To the Editor:

The most significant long-term outcome of the nationwide vote last Tuesday may be the coming of age of a grass-roots election-protection movement.

Based on the experiences of Florida in 2000 and Ohio in 2004, citizens across the country contributed intense scrutiny of electronic voting machines, voter registration requirements and other essentials of our modern democracy.

By and large, their efforts have been well respected and reported.

There is no way to know exactly how this volunteer police work might have affected the results of Tuesday's election. And it is disturbing to see the use of exit polls severely restricted, as they were in reporting the results.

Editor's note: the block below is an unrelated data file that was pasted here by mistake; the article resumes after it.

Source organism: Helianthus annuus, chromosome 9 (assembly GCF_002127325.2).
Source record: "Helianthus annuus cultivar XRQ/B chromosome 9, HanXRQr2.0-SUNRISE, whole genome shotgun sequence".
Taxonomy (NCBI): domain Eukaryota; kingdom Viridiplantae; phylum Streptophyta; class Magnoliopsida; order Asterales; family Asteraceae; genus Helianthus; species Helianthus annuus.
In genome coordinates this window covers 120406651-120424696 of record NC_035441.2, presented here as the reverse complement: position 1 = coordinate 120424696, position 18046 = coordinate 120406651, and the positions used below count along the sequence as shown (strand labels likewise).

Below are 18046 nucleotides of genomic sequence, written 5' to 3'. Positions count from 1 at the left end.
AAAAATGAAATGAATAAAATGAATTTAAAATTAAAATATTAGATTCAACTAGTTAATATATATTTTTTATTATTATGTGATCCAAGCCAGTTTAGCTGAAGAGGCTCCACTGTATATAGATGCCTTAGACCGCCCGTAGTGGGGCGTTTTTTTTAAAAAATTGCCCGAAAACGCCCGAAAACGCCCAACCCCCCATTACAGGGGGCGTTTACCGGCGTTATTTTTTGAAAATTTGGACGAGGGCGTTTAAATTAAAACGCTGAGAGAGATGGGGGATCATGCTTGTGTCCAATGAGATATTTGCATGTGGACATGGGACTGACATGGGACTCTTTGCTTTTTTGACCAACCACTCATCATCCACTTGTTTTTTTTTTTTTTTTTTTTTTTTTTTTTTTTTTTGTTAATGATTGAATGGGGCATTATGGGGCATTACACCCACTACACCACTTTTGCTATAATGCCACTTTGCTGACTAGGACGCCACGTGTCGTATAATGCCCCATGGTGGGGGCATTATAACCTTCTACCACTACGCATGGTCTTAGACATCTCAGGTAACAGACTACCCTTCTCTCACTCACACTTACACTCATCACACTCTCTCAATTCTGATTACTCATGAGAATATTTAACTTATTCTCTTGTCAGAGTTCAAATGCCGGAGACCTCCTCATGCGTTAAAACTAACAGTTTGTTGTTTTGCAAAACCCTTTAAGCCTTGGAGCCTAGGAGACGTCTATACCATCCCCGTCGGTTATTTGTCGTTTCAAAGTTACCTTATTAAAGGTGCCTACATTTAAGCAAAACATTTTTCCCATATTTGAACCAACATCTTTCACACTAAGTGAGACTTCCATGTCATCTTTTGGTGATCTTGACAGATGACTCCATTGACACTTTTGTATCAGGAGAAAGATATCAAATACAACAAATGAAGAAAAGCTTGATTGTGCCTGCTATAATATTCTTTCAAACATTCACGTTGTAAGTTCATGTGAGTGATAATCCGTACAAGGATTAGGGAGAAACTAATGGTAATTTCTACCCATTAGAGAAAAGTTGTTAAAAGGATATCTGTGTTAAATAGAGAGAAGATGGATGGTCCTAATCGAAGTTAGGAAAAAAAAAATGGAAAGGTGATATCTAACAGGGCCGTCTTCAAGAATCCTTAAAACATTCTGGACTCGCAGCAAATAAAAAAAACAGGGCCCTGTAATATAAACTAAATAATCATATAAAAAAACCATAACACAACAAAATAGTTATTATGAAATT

But it is gratifying to see both Republicans and Democrats refusing to concede close races until the last vote is recounted. And it is reassuring to know that a salutary national debate has begun in earnest about exactly what is needed to guarantee a full and fair electoral process.

In the long run, this could make American democracy itself the election's biggest winner.

Harvey Wasserman
Bexley, Ohio, Nov. 8, 2006
The writer is a co-author of a book about the 2004 election in Ohio.

Originally published by The New York Times.